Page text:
• Last updated: 19 Dec. 2016 13:56

Experts' Corner on Berlin (The Fall of the Wall era)

The Experts' Corner provides a deeper look at NATO in history. Here you will find a selection of primary sources related to NATO, the fall of the Wall and Germany.



Films and videos

"Tear down this Wall"
On 12 June 1987, US President Ronald Reagan delivered his famous speech at the Brandenburg Gate.

Hole in the Wall
On 9 November 1989, after Schabowski's announcement allowing border crossings, ecstatic East Berliners rush to check points and start tearing down the Wall.



Audio files

Dr Jamie Shea is a prominent NATO official. Among his many responsibilities, he was Director of Information and Press and the face of NATO during the Kosovo crisis when he was NATO’s Spokesman. He is currently Deputy Assistance Secretary General for Emerging Security Challenges. Jamie Shea is also very active in academic circles in Europe and North America.

1989: The Berlin Wall comes down and soldiers go home (MP3)
This fifth lecture in the six-part series, Jamie's History Class, explores how NATO survived the challenges of a post-Cold War Europe. Transcript

Other lectures in Jamie’s History Class series:



Suggested reading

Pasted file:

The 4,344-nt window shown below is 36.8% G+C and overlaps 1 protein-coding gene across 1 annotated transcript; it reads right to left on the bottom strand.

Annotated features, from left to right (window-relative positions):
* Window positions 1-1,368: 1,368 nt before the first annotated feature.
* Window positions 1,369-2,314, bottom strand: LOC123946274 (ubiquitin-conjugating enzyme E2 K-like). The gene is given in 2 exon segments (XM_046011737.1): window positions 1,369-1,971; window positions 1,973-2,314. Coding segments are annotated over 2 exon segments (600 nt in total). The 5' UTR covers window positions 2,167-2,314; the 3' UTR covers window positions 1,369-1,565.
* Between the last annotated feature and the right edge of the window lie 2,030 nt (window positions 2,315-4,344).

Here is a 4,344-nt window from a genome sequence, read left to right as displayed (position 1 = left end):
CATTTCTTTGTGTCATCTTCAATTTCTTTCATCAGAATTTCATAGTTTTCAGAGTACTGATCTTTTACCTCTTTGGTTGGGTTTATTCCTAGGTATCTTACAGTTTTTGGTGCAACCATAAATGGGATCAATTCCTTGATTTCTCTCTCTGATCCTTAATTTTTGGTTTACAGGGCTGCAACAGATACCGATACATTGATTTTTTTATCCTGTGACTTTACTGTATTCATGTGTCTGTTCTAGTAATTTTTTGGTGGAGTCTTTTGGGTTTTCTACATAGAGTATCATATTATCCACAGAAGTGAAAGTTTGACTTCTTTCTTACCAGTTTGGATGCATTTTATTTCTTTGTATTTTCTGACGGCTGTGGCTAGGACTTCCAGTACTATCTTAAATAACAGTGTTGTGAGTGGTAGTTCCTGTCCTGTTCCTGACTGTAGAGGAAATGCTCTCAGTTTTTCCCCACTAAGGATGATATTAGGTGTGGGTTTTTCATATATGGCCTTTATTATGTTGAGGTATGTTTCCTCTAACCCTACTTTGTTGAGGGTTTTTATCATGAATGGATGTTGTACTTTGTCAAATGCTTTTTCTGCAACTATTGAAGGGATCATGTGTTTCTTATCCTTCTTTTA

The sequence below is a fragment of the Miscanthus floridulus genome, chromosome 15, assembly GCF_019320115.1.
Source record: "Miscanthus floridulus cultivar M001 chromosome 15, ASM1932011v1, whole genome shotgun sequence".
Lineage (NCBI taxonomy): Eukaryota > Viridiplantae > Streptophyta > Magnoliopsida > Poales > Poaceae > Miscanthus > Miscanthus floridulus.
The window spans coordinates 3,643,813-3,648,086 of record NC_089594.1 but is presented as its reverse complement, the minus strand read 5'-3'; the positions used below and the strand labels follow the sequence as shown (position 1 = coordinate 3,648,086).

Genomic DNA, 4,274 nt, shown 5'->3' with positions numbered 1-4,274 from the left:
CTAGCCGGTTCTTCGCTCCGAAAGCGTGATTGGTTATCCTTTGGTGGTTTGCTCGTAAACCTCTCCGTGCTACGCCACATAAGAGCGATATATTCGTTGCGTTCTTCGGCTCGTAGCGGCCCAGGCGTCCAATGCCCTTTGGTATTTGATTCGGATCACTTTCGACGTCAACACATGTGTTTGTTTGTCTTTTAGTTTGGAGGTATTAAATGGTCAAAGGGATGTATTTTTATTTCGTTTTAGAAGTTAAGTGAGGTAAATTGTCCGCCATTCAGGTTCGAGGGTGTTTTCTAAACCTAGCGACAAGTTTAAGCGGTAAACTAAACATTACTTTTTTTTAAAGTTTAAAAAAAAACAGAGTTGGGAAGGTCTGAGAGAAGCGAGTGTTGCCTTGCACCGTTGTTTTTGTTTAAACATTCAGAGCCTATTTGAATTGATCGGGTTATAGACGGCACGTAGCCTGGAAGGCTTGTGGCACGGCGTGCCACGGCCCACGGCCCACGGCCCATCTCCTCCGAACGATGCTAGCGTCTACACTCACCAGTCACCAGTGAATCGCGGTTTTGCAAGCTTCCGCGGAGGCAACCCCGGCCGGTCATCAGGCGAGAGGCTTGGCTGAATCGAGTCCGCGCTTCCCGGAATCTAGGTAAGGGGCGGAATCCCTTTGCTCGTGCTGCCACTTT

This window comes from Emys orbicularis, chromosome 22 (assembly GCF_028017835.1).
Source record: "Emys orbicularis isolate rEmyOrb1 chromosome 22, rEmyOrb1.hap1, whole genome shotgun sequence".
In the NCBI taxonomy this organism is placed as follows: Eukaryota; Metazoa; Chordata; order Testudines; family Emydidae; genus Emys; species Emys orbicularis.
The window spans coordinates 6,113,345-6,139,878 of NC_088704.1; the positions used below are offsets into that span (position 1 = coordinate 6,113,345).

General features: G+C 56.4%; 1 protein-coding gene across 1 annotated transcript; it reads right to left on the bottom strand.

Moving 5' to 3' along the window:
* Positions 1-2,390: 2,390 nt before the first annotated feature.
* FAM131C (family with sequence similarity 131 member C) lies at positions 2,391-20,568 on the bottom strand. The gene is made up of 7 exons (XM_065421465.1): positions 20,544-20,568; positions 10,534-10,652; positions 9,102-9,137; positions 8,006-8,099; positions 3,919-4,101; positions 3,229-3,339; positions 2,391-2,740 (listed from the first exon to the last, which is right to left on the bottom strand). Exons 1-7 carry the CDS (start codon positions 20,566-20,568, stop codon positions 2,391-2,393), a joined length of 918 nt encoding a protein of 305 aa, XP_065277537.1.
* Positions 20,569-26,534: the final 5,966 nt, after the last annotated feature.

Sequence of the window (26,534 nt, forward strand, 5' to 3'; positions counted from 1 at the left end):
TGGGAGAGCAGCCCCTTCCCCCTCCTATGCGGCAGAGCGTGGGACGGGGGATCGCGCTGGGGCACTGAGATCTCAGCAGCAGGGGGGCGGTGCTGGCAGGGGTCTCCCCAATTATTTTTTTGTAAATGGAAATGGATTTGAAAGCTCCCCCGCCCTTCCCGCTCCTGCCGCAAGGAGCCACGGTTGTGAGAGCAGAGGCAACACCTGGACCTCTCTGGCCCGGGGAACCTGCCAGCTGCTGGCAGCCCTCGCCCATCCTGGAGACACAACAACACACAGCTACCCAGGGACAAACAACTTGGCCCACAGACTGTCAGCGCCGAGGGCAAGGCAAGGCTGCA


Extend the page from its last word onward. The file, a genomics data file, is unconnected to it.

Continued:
LibGuide on Berlin Wall

Beevor, Antony. Berlin: The Downfall 1945. London: Penguin, 2002.
The Red Army had much to avenge when it reached the borders of the Reich in January 1945. Beevor masterfully reconstructs the experiences of millions caught up in the chaos of a titantic conflict between the two greatest potentates in history. This account of the Third Reich's final collapse is a terrible story of pride, stupidity, fanaticism, revenge and savagery, but also one of astonishing endurance, self-sacrifice and survival against all odds.

Brigouleix, Bernard. Le Mur de Berlin: Petites & Grande Histoires. Paris: Alphée, 2009.
Rarement la grande histoire, celle des nations et même des empires, aura été tissée d'autant de petites histoires qu'avec le mur de Berlin. L'ancienne et future capitale allemande est à la fois le lieu, l'enjeu et le symbole d'un dramatique face-à-face entre l'Occident et le bloc soviétique. Elle a vu, en une trentaine d'années, cette puissance de l'Est s'imposer par la force, puis se déliter et finalement sombrer. Elle l'a vue ne jamais se remettre des événements de cette fameuse nuit du 9 novembre 1989, où le monde a changé.

Broadbent, Philip and Sabine Hake, editors. Berlin Divided City, 1945-1989. New York: Berghahn Books, 2010.
This volume examines how the city was conceived, perceived, and represented during the four decades preceding reunification and thereby offers a unique perspective on divided Berlin's identities. German historians and literary and cultural studies scholars explore the divisions and antagonisms that defined East and West Berlin. By tracing the little studied similarities and extensive exchanges that occurred despite the presence of the Berlin Wall, they present an indispensable study on the politics and culture of the Cold War.